Thread resurrection time! Last September we were fortunate to visit this site and see its spectacular natural hybrids. Like Mike said above, the site is getting thick and could use a burn. Fortunately it doesn't seem to have really become any more overgrown in the last few years, suggesting that the plants will persist happily for a while even in the absence of fire. The wet savannas are extensive in this area, and we explored only a tiny fraction of the complex. Who knows - maybe pure leucos still exist in a neighboring field no one has visited before? Shrubs and small trees dissect the grassy areas, limiting visibility and making all directions look the same. Part of the reason that we didn't explore more than we did (besides the nuclear heat) was that we didn't want to get lost in this disorienting landscape! Most of the plants here are green alatas, although I think we sw one or two plants with red hoods. The spectacular hybrids are found throughout the site, scattered around like Easter eggs! WOW! Here's one that didn't get the "white gene." Non-white hybrids like this, and the extreme whiteness of many others, makes me think most of these plants are back-crosses. With no leucos around () there would't be a source for fresh alata x leuco simple crossings, leaving the hybrids to back-cross with each other. Let's get another look at those two super white, super bulbous ones. S. alata var. alba?
Thanks for sharing Calen! This site certainly brings back memories. S. rosea exists very close to this site, I'll give you a dollar if you can find it! It's technically the southwestern most population of S. rosea.
So ironic, alatas are the least popular item that people ask for, but I've recently been working on boosting up numbers of select clones in the collection. I guess once everyone realizes what these genetics can do when crossed with leucos, that will change things. We now have amazing bright white leucophyllas and super dark alatas to breed with.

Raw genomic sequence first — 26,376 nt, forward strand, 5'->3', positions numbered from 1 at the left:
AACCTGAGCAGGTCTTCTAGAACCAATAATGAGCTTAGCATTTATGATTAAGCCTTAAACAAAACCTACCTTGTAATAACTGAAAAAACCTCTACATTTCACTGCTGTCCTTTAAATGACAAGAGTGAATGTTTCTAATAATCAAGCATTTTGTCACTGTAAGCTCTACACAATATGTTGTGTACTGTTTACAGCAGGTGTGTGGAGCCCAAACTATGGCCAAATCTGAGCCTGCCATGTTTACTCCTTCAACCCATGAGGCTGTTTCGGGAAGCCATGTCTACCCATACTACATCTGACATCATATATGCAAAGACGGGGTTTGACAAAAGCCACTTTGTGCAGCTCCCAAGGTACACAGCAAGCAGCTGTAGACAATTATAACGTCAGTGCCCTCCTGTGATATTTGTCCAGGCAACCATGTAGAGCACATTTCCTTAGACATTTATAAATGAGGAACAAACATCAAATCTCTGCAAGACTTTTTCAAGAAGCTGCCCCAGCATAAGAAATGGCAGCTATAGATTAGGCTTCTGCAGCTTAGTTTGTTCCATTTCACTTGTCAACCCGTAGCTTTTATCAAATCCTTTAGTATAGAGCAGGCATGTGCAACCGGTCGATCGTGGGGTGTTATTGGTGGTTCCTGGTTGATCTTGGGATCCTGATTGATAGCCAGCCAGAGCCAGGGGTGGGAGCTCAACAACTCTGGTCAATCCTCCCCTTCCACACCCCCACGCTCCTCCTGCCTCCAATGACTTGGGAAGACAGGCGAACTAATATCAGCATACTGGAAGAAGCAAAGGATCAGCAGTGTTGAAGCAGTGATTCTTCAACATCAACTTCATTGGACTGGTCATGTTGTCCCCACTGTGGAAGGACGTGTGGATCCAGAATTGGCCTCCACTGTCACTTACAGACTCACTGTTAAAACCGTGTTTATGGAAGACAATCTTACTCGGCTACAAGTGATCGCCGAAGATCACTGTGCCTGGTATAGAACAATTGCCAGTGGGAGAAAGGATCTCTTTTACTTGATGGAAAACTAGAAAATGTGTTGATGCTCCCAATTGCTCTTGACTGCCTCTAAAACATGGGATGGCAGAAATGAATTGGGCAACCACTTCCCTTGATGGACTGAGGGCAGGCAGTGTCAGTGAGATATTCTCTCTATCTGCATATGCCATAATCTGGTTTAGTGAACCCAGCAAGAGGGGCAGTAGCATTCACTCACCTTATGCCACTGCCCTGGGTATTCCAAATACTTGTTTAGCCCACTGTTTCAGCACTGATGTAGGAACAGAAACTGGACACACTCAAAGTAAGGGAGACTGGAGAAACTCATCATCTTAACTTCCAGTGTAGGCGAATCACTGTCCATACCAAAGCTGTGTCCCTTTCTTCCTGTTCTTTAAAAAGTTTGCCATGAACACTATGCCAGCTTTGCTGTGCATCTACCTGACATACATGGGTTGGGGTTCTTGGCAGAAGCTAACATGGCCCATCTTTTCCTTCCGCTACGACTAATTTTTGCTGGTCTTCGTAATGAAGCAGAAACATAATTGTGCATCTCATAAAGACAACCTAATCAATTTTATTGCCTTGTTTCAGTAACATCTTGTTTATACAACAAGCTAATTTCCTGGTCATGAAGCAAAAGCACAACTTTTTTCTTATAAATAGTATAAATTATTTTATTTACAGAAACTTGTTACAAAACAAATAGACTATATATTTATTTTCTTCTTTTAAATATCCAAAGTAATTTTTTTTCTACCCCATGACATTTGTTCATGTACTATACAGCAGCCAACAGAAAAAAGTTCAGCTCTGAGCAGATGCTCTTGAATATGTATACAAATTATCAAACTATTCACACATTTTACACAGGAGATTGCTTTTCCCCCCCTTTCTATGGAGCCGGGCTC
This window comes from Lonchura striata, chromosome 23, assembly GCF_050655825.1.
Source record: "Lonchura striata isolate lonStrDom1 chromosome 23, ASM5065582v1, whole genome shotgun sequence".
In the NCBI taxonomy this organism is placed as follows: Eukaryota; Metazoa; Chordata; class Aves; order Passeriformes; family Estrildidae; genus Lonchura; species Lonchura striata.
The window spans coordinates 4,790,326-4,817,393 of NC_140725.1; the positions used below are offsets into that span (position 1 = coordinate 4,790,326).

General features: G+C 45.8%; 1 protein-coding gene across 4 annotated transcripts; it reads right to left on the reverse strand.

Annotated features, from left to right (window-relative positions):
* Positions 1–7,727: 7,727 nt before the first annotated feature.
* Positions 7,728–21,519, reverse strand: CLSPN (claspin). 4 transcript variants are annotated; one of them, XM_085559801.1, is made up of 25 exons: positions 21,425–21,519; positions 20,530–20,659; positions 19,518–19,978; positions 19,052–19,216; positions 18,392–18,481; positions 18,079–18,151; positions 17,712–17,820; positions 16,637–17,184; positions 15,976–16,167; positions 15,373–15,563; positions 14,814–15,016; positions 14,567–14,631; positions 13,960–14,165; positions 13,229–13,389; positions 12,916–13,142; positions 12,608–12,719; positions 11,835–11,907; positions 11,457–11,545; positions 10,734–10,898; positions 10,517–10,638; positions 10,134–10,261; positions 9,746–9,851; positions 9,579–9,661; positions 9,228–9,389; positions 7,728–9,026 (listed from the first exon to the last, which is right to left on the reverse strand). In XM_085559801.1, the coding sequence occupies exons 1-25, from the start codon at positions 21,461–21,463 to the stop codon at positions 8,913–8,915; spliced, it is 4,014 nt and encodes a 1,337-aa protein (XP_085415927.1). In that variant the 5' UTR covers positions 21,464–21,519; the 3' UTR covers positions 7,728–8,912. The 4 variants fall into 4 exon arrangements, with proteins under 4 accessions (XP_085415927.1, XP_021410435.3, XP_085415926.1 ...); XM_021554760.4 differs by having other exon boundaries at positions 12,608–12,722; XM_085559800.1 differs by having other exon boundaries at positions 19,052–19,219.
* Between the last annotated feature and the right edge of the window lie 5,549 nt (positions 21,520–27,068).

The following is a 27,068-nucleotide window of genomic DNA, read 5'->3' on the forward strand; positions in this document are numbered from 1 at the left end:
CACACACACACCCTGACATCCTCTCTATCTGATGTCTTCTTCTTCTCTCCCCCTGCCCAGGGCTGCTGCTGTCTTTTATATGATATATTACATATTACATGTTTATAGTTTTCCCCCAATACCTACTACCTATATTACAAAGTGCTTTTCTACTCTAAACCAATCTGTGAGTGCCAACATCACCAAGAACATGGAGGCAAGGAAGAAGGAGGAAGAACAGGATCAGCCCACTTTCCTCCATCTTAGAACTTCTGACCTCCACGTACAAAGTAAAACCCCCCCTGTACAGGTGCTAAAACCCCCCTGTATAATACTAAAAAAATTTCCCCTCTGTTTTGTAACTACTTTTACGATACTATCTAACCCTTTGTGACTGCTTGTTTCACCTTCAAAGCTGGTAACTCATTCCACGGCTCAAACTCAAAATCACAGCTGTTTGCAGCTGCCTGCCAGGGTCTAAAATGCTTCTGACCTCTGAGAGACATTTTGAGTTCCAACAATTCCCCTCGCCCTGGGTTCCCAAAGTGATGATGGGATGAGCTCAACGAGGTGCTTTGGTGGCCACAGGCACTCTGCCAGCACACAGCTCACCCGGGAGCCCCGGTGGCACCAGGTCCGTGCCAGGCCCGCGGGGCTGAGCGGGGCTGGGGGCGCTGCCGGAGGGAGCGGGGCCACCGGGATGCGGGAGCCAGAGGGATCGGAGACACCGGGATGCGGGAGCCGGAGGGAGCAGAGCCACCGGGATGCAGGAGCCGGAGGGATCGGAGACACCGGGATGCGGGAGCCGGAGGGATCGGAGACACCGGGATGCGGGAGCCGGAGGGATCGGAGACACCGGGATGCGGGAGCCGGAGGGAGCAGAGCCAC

Nature has shown us what a limited gene pool of alatas and leucophyllas can do when crossed and back-crossed. Now imagine what we can do with leucophyllas from dozens of populations and alatas throughout their range....Yes, it's all Ellie's fault that I'm not expanding the collection and doing this myself, been spending more time with her recently.... so I have to challenge you, Sarracenia forum members and lurkers, to breed with these plants!
In 2015 I made a few hybrids with Mike King's A59 and a leuco, as well as an interesting hybrid between A59 and a moorei 'Elizabeth' x rubra alabamensis. Plants are still small though.. The A59 is the tallest alata in Mike's collection. Probably I can trade some seed with some of you as I have more seed than room to raise them all to maturity for most hybrids I made.
I will start a topic in the trades department to share the seeds I have left. I think most of you are in the US, so this can be an easy way to get some more inetraction between US and EU collections. I assume there are no special requirements to send seeds to the US and vice versa?